Birth also matters because the journey through pregnancy and birth offers an irreplaceable way for women to explore their deepest selves — their minds, bodies, and nature. Such a journey of self-discovery can help them prepare for the hard and underappreciated job of motherhood in a world now full of historically unique and complex challenges. There is a sacred power in the innately feminine capacity of giving birth. It is one of the elemental, continuing processes of nature that women have the chance to experience, and it is the one act of human creation that is not shared by men. Why would we not want to explore this territory?
Why not, indeed. Much of Gaskin’s book is given to an exploration of how and why so many U.S. women have become alienated from this territory. There are chapters on second-wave feminism, the cultural severing (in the U.S.) of sexuality and childbirth, the history of the disempowerment of midwives in the U.S., and the role of technology in childbirth. Having recently read most of Of Woman Born, by Adrienne Rich, I was familiar with much of the story — and distressed at how little much of the bad news has changed since 1976. (OK, so we don’t have twilight sleep anymore, but we do have rising cesarean rates.)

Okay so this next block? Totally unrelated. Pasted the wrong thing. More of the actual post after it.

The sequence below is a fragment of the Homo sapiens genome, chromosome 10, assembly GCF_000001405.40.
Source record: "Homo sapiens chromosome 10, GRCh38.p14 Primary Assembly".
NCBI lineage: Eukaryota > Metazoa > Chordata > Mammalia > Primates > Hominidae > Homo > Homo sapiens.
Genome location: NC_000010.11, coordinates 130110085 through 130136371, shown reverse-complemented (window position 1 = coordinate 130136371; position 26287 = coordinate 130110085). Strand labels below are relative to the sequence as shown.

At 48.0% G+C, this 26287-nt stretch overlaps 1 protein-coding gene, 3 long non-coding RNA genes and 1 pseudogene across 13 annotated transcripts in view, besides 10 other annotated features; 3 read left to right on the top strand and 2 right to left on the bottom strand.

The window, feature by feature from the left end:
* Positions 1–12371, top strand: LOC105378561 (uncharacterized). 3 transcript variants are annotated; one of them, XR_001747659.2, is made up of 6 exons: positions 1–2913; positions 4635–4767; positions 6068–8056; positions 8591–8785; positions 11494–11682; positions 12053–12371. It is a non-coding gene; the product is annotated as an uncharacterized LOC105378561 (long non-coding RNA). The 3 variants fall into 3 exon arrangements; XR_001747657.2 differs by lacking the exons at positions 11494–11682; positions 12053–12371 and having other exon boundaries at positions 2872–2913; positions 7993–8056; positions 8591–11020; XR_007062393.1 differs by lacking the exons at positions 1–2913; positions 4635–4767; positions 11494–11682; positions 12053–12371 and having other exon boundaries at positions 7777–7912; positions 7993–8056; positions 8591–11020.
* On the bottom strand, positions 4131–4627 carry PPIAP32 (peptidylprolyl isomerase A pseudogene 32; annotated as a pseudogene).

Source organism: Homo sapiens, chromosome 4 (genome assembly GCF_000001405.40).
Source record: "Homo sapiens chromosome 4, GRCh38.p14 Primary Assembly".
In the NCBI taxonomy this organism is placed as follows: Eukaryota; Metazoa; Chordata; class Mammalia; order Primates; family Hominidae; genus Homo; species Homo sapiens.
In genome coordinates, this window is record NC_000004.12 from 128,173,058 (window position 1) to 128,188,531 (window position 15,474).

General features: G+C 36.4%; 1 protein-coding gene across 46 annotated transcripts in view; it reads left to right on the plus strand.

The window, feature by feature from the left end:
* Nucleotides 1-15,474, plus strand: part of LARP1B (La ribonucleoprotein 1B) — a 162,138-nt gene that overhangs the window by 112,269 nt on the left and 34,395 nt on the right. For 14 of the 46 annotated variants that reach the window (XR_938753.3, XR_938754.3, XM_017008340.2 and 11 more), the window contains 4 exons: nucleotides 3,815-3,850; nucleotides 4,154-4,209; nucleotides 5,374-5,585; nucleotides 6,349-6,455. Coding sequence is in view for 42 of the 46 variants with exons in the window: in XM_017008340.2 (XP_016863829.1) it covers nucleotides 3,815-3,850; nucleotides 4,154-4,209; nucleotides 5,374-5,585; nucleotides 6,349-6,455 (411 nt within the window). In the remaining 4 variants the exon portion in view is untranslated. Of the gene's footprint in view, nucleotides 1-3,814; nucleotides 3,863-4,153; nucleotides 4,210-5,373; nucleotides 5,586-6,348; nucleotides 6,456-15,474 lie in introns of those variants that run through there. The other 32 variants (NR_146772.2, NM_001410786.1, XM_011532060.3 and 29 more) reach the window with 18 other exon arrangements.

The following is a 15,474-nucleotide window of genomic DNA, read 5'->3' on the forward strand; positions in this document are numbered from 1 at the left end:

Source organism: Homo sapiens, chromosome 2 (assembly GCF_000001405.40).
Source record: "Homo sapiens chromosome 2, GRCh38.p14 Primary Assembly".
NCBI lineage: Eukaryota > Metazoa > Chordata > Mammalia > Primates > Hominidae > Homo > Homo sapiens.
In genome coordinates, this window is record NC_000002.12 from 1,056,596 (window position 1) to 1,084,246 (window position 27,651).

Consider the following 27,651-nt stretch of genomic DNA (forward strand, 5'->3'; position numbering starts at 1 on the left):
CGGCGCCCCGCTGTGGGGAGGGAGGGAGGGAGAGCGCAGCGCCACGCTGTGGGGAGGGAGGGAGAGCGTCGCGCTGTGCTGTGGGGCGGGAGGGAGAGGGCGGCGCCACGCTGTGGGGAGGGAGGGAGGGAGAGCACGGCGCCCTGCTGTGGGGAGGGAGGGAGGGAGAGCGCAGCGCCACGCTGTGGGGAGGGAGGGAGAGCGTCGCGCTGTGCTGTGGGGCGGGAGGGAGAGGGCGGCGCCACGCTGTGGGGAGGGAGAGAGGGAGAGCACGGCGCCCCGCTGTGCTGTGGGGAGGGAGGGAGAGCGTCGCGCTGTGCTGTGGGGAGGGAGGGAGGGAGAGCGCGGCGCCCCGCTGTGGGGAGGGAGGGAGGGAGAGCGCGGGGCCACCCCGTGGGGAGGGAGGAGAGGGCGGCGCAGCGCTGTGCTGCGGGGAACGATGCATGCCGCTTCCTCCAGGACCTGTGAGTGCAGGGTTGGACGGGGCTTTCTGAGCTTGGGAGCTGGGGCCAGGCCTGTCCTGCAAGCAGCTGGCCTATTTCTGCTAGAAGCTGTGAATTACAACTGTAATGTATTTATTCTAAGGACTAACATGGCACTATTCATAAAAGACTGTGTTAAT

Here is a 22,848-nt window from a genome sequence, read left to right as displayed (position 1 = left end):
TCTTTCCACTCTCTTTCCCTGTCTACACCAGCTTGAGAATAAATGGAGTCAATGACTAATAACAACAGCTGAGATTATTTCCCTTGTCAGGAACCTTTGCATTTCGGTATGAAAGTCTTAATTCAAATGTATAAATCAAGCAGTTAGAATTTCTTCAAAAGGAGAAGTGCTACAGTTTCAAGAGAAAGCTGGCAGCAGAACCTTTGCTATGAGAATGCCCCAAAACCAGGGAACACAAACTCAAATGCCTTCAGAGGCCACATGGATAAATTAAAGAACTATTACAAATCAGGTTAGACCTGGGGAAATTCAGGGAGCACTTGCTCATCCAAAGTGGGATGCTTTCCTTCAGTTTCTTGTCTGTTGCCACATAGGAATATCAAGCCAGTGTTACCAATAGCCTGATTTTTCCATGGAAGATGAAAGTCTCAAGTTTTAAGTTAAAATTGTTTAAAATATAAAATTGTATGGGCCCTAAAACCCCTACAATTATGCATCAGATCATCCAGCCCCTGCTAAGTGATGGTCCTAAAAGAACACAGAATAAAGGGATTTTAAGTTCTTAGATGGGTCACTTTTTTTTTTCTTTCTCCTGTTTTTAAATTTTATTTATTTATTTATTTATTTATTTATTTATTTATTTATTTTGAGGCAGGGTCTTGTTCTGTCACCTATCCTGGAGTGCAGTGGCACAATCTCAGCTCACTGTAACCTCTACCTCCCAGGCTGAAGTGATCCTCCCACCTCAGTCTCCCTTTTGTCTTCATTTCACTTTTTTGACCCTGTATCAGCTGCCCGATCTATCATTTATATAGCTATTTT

Through her work at The Farm and her books such as Spiritual Midwifery and the Guide to Childbirth, Gaskin, of course, is one of those responsible for the positive changes that have occurred since the seventies; for example, would the birth of my son at a birthing center have even been possible if it weren’t for her? Gaskin is clear about the work that remains to be done, and in the eighth chapter of the book she provides an outline of her vision for improvement: greater support for midwifery and birthing centers; better medical education for both obstetricians and midwives, including experience with “ecstatic birth”; the establishment of maternal care standards; standardized methods for accurately tracking and assessing maternal deaths; and universal postpartum care. What’s disappointing is that the chapter lays out a clear vision, but not a clear plan for realizing that vision. Gaskin does identify the goal of accurately tracking and assessing maternal deaths as “one that all women, regardless of their politics, can agree upon”; however, the means by which this goal may be achieved are identified no more specifically than “using the social media to the greatest advantage.”